Jonathan Fraimorice • Edited

Not so much as advice, but basically to trust your instincts more.
Every time I challenged my instincts, I lost badly.

My first job was a gut feeling - I've been there 5.5 years, and managed to become a team lead.
Second job - Offices were crap, people were condescending, but I needed a job quickly since I just moved to a new place. Total failure (Cost - 1.5 years of my life)
Third job - Money and clean offices were blinding me, the job itself was bad and people were crappy (3 years of my life, because it was super convenient and close to my home)
Fourth job - Got it in a blink of an eye since I just wanted to leave the previous job - was terrible(!!) (1 year and I ran out of there)
Fifth job - Took my time taking this one, money was as good as 4th job, but closer home and technology-wise seemed nicer (2 years, ended in a dispute with my manager)
Sixth job - HEAVEN! It's not as close to home as previous companies, but man oh man I enjoy every second of it, people are great, pay is great, technology is awesome but most of all - I feel 100% respected, which for me now with all my years of experience I think is the most important thing. (1.5 year and it seems like it's been only a day)

So my advice to you is:
Paycheques make you happy 1-2 times a month, but respect, interest and fun makes the job 100% of the time enjoyable. GO WITH YOUR GUT!

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merri profile image
Vesa Piittinen • Edited

"Use functional programming to do it."

This came from a consultant at a time I had been working as a professional for about a year. I wasn't yet familiar with the term, but I was very confused during his explanation because the code he wrote as an example was awful from performance perspective, but he kept on going that this is the way things should be done. I had no trouble understanding the code but he treated me like I knew nothing simply because I wasn't familiar with the term "functional programming".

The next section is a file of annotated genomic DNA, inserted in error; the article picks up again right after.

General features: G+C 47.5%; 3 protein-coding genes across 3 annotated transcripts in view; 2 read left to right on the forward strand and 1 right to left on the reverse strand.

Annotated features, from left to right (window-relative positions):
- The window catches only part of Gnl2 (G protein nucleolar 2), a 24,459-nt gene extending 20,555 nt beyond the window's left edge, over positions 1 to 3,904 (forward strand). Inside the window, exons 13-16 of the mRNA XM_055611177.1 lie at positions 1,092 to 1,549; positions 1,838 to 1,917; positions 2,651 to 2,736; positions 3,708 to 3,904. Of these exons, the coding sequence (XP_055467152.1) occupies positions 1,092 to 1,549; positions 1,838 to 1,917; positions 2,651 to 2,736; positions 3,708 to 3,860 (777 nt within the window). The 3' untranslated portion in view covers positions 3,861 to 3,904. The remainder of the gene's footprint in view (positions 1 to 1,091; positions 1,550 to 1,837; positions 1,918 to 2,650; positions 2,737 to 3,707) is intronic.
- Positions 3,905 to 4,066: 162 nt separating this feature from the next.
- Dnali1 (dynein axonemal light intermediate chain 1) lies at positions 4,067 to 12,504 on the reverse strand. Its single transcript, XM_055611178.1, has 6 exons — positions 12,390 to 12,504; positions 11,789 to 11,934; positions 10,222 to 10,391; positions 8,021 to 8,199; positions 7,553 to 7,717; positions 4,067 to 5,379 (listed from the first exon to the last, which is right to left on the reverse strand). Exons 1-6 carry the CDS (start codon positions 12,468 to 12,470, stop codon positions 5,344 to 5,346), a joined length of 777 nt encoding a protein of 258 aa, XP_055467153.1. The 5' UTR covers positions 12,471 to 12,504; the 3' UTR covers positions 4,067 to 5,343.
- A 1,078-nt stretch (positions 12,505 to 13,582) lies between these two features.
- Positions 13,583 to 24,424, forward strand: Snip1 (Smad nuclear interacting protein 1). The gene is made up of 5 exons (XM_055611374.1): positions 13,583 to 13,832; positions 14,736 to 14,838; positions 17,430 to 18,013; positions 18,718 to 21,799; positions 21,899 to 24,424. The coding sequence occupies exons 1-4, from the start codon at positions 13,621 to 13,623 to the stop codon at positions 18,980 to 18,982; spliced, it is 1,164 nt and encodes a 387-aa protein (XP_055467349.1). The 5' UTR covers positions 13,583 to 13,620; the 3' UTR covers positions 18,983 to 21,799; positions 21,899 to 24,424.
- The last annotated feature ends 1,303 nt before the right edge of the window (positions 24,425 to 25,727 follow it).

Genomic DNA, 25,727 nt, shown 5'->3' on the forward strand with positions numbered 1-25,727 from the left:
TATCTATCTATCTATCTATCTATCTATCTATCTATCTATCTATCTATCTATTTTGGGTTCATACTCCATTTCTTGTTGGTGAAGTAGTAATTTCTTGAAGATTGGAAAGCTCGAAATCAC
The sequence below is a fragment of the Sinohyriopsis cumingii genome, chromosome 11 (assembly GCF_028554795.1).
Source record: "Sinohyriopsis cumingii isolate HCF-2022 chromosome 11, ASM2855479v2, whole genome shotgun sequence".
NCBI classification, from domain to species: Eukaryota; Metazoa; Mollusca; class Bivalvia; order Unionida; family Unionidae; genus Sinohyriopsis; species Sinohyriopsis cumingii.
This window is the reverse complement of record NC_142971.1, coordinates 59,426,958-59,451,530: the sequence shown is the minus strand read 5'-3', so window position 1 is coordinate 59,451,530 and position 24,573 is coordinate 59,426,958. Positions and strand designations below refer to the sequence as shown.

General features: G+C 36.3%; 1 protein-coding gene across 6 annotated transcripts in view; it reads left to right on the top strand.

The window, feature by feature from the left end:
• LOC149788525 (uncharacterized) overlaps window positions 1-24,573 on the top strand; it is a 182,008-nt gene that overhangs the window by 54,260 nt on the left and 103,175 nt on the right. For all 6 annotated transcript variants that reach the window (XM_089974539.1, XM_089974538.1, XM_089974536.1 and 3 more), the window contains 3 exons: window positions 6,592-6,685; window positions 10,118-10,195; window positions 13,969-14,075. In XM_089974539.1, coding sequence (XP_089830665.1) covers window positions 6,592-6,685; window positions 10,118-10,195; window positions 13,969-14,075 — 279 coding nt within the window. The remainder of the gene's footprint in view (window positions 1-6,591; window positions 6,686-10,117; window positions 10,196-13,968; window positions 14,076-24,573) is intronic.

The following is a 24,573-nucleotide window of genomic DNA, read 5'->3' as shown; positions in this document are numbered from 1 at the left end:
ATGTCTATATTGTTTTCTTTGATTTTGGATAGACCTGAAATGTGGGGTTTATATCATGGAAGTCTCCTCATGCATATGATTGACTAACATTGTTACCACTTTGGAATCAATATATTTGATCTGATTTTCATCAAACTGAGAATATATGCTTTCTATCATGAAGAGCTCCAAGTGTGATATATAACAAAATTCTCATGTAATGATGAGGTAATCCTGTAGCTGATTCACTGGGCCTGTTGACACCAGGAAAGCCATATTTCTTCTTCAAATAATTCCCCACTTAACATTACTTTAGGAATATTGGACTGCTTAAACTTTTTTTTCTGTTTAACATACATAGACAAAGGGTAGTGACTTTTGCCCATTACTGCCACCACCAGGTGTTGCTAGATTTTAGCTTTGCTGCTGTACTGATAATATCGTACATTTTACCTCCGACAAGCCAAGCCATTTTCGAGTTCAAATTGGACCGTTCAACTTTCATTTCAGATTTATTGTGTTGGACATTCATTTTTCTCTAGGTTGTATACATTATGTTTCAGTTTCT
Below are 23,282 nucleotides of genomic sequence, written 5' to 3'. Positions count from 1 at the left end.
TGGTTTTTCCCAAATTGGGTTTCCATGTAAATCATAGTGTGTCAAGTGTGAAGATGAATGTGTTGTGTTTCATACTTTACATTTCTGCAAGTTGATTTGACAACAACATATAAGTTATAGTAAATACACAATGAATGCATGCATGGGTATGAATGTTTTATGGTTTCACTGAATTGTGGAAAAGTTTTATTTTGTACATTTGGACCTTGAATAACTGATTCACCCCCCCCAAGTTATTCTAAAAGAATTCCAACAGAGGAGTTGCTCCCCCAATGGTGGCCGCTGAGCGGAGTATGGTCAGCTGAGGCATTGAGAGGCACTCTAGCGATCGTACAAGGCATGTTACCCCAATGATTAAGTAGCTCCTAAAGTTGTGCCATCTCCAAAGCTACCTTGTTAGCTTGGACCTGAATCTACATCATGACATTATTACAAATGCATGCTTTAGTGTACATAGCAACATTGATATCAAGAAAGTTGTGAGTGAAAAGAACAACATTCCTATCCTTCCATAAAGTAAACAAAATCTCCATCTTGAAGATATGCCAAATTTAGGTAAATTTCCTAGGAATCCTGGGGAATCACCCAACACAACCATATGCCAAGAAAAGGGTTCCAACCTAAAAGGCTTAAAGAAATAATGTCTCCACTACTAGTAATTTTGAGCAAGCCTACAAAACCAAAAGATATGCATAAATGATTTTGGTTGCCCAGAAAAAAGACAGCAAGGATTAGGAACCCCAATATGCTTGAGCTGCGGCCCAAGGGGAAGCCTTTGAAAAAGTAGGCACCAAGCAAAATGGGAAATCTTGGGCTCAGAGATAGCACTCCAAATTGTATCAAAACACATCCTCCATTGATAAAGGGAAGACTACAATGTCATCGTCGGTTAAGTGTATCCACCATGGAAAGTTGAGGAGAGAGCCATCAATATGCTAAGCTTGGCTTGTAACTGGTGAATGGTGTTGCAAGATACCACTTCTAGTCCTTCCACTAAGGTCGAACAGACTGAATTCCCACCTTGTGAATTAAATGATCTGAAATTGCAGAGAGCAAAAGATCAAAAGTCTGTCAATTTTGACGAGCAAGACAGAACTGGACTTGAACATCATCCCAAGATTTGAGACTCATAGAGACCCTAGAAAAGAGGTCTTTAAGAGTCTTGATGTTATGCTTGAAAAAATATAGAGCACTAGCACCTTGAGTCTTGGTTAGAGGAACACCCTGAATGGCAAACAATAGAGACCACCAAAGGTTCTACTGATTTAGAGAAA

To clarify the advice itself isn't worst as there is a place for functional programming style, but the way it was represented was. This was kind of my first real life contact with hype programmers who use whatever is the coolest latest thing and use it blindly as their hammer for everything. They did whatever they thought was best, for example we had requested a Node app in JavaScript, we got a Node app in CoffeeScript.

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ackzell profile image
Axel MartΓ­nez

"Learn a real programming language."
Some years ago I had just told them I worked as a front end dev.

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huncyrus profile image
huncyrus

Hard work always pays off in IT and programming!

Trust your colleagues!

You don't have to reinvent the wheel!

Never use icon fonts, nobody like them and e-readers getting hurt!

You don't need to plan ahead just do it as fast as possible!

You don't need contract for this small project!

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crippler93 profile image
Luis Chavez

Write unit tests is a waste of time

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_ronini profile image
Ronnie Villarini

Accept that it's just too late for you.

This came from a pretty unfriendly person on Reddit after I went to /r/learnprogramming seeking advice on how I could make an efficient path for myself and land a job without any college. I was 25 at the time, had a 1 year old, and I was working full time at Walmart. I had started a semester of college, but it just proved to be a waste of money because I didn't really have the time to balance a full load of classes while also working and taking care of my daughter, nor did I have the patience to spend the next several years in college because I'd only be able to take a few classes at a time.

I was told that I wouldn't make it without the degree and to just accept that I'd made the choice to have kids and I should instead just focus on maybe moving up at Walmart and abandoning the idea of being a developer.